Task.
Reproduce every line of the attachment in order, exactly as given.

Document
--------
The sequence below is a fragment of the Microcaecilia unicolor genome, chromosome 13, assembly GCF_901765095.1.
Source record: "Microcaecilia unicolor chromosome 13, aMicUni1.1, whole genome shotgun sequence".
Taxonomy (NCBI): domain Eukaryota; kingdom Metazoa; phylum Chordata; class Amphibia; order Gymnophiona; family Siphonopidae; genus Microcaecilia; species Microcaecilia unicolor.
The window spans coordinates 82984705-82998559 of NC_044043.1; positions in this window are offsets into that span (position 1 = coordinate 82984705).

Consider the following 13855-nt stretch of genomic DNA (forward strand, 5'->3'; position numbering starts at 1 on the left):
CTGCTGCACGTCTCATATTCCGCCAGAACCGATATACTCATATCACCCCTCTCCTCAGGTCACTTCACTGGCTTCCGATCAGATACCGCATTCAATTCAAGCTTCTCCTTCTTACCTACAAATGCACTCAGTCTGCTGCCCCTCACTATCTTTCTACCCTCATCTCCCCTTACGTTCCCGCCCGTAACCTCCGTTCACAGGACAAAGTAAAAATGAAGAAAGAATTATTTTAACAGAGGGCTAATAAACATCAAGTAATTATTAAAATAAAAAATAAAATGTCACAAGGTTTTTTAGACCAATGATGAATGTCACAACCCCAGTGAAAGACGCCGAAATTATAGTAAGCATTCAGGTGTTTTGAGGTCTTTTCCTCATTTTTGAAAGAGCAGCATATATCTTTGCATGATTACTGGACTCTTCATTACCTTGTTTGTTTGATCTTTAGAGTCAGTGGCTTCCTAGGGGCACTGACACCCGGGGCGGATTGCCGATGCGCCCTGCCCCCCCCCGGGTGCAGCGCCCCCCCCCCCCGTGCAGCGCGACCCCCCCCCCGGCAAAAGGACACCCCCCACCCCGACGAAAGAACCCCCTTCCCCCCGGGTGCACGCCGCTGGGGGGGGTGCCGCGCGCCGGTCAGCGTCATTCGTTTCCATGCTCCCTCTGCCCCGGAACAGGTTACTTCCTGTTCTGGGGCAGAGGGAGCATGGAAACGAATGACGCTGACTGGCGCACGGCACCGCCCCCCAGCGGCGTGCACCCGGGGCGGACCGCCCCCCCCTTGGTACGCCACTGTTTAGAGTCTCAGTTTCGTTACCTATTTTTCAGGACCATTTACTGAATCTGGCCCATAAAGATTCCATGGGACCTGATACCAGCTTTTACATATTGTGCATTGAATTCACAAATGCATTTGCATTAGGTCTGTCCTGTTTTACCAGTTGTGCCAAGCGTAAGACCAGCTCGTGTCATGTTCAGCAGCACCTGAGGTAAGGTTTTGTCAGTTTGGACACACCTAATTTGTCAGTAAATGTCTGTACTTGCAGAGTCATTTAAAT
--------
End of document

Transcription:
The sequence below is a fragment of the Microcaecilia unicolor genome, chromosome 13, assembly GCF_901765095.1.
Source record: "Microcaecilia unicolor chromosome 13, aMicUni1.1, whole genome shotgun sequence".
Taxonomy (NCBI): domain Eukaryota; kingdom Metazoa; phylum Chordata; class Amphibia; order Gymnophiona; family Siphonopidae; genus Microcaecilia; species Microcaecilia unicolor.
The window spans coordinates 82984705-82998559 of NC_044043.1; positions in this window are offsets into that span (position 1 = coordinate 82984705).

Consider the following 13855-nt stretch of genomic DNA (forward strand, 5'->3'; position numbering starts at 1 on the left):
CTGCTGCACGTCTCATATTCCGCCAGAACCGATATACTCATATCACCCCTCTCCTCAGGTCACTTCACTGGCTTCCGATCAGATACCGCATTCAATTCAAGCTTCTCCTTCTTACCTACAAATGCACTCAGTCTGCTGCCCCTCACTATCTTTCTACCCTCATCTCCCCTTACGTTCCCGCCCGTAACCTCCGTTCACAGGACAAAGTAAAAATGAAGAAAGAATTATTTTAACAGAGGGCTAATAAACATCAAGTAATTATTAAAATAAAAAATAAAATGTCACAAGGTTTTTTAGACCAATGATGAATGTCACAACCCCAGTGAAAGACGCCGAAATTATAGTAAGCATTCAGGTGTTTTGAGGTCTTTTCCTCATTTTTGAAAGAGCAGCATATATCTTTGCATGATTACTGGACTCTTCATTACCTTGTTTGTTTGATCTTTAGAGTCAGTGGCTTCCTAGGGGCACTGACACCCGGGGCGGATTGCCGATGCGCCCTGCCCCCCCCCGGGTGCAGCGCCCCCCCCCCCCGTGCAGCGCGACCCCCCCCCCGGCAAAAGGACACCCCCCACCCCGACGAAAGAACCCCCTTCCCCCCGGGTGCACGCCGCTGGGGGGGGTGCCGCGCGCCGGTCAGCGTCATTCGTTTCCATGCTCCCTCTGCCCCGGAACAGGTTACTTCCTGTTCTGGGGCAGAGGGAGCATGGAAACGAATGACGCTGACTGGCGCACGGCACCGCCCCCCAGCGGCGTGCACCCGGGGCGGACCGCCCCCCCCTTGGTACGCCACTGTTTAGAGTCTCAGTTTCGTTACCTATTTTTCAGGACCATTTACTGAATCTGGCCCATAAAGATTCCATGGGACCTGATACCAGCTTTTACATATTGTGCATTGAATTCACAAATGCATTTGCATTAGGTCTGTCCTGTTTTACCAGTTGTGCCAAGCGTAAGACCAGCTCGTGTCATGTTCAGCAGCACCTGAGGTAAGGTTTTGTCAGTTTGGACACACCTAATTTGTCAGTAAATGTCTGTACTTGCAGAGTCATTTAAAT